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What are offsets?

Environmental offsetting enables a company, country or individual to be legally or morally allowed to pollute or otherwise damage the environment as long as they pay someone else somewhere else to attempt to compensate for some or all of the negative consequences. The most common offsets are carbon offsets and biodiversity offsets, but there have been discussions about introducing ecosystem and even cultural offsets.

This section focuses on carbon offsets. To read more about biodiversity or other offsetting visit www.fern.org/biodiversityoffsetting.

What are carbon offset projects?

Carbon offsets create carbon credits which businesses, countries and individuals can buy to compensate for emissions reductions they would otherwise have to make. Carbon offsets are a key part of most existing and planned carbon trading schemes, though they have now been ruled out of the EU Emissions Trading System from 2020 onwards. Carbon offset credits can be bought voluntarily by those wishing to assuage guilt or show their green credentials, but the majority are bought by businesses and governments legally bound to reduce their emissions, or by governments seeking to strengthen the carbon trading market.

Carbon offsetting in general has a number of systemic flaws, most of which are dealt with in Fern’s report Trading Carbon. How it works and why it is controversial and briefing Designed to Fail. Carbon Trade Watch also outlines a number of offsetting projects that have intended and unintended negative consequences.

Forest carbon offsets are particularly problematic as forest carbon sinks can easily become carbon sources. Carbon dioxide through deliberate human activities such as intensified forest harvests and changes in land use, as well as natural events such as pest infestations, diseases and forest fires. Other concerns unique to forest carbon offsets are the impossibility of measuring the amounts of carbon being stored and sequestered by forests. For more information about the problems with forest carbon offsets see Carbon Discredited: Why the EU should steer clear of forest carbon offsets and Counting the cost: forest credits and their effect on carbon markets.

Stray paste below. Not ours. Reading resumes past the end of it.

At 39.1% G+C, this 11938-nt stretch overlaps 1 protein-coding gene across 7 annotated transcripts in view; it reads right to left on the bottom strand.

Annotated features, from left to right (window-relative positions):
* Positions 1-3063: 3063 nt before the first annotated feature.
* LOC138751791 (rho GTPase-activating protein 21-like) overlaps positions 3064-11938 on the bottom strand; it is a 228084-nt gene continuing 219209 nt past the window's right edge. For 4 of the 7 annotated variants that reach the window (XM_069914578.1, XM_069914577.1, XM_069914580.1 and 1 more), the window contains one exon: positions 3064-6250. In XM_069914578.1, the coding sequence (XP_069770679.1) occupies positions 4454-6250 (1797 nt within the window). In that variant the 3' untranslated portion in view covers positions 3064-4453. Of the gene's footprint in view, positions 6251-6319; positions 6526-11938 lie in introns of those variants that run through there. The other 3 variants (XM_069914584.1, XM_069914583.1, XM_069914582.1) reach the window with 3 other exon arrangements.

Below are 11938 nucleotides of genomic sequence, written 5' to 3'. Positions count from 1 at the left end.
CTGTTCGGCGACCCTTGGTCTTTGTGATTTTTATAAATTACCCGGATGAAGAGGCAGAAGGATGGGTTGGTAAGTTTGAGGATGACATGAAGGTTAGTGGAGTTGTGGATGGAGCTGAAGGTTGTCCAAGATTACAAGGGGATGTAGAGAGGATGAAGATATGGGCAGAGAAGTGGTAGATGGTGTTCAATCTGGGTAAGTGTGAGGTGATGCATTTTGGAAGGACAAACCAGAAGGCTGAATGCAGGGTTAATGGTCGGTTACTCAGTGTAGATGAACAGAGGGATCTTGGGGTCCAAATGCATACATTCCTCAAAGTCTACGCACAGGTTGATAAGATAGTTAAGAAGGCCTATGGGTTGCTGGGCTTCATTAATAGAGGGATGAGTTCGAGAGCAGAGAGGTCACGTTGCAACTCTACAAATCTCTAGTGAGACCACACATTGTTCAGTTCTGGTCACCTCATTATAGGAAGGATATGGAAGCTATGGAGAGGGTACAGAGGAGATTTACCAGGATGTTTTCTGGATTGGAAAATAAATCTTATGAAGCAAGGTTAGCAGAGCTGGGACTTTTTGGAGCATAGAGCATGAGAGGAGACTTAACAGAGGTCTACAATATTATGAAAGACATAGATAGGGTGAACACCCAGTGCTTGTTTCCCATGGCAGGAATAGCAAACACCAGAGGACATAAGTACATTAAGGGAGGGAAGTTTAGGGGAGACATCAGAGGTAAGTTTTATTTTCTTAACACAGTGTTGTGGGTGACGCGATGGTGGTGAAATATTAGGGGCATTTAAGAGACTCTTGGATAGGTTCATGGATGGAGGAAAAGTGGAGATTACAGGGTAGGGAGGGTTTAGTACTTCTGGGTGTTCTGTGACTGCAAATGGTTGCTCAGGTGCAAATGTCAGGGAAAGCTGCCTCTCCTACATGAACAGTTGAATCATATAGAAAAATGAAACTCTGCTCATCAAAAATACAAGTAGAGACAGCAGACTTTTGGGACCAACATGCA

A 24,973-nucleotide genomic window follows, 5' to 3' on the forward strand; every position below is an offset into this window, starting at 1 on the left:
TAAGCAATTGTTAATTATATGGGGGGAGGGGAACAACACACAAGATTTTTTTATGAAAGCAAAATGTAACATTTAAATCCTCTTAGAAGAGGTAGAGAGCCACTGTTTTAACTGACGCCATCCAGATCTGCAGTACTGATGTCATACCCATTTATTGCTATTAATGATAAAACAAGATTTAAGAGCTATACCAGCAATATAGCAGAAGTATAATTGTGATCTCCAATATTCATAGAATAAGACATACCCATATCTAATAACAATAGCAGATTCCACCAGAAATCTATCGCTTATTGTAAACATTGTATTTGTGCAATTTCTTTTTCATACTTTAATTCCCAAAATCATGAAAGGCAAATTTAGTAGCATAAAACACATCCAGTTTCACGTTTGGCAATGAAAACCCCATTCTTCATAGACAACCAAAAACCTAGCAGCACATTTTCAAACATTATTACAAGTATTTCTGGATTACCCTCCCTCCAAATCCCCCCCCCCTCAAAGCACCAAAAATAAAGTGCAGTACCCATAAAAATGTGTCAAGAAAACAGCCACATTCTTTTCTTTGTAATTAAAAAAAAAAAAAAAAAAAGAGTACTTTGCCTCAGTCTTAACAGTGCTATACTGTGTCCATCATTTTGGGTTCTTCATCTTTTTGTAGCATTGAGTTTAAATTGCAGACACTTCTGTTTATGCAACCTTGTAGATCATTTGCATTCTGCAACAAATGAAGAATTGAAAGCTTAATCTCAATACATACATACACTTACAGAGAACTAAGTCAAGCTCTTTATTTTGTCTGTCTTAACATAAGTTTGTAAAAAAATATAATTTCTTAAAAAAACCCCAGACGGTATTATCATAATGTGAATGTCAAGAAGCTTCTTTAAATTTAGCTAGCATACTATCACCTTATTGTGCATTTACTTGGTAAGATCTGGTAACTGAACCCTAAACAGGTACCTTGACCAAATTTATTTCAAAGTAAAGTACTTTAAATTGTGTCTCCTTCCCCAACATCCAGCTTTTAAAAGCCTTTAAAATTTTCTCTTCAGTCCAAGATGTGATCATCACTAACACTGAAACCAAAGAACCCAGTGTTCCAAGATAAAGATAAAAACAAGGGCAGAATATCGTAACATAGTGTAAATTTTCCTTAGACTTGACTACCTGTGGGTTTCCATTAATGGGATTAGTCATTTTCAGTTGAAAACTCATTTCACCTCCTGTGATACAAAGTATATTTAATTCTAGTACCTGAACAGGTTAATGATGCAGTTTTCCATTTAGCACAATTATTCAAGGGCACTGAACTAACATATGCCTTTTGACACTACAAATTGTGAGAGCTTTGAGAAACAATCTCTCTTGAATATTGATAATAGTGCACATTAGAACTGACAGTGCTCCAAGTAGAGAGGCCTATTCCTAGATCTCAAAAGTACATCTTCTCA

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Most recent publications

Kyoto: What's to celebrate?

A coalition of NGOs, social and environmental activists, communities, scientists and economists from around the world concerned about the climate crisis, the Durban Group, charged that the 1997 climate treaty not only fails to cut greenhouse gas emissions enough to avert climate catastrophe, but also steals from the poor to give to the rich.
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The Plantar Plantation

Presentation given at the 2004 FME meeting on the problems with the Plantar Plantation.

Forest fraud: say no to fake carbon credits

FERN and SinksWatch are calling for EU governments to exclude carbon sinks projects from their climate project portfolios at COP9 in Milan. The report assesses the potential impacts on forests and forest peoples of granting carbon credits to forest-related projects under the Kyoto Proto

col's Clean Development Mechanism.

 
 

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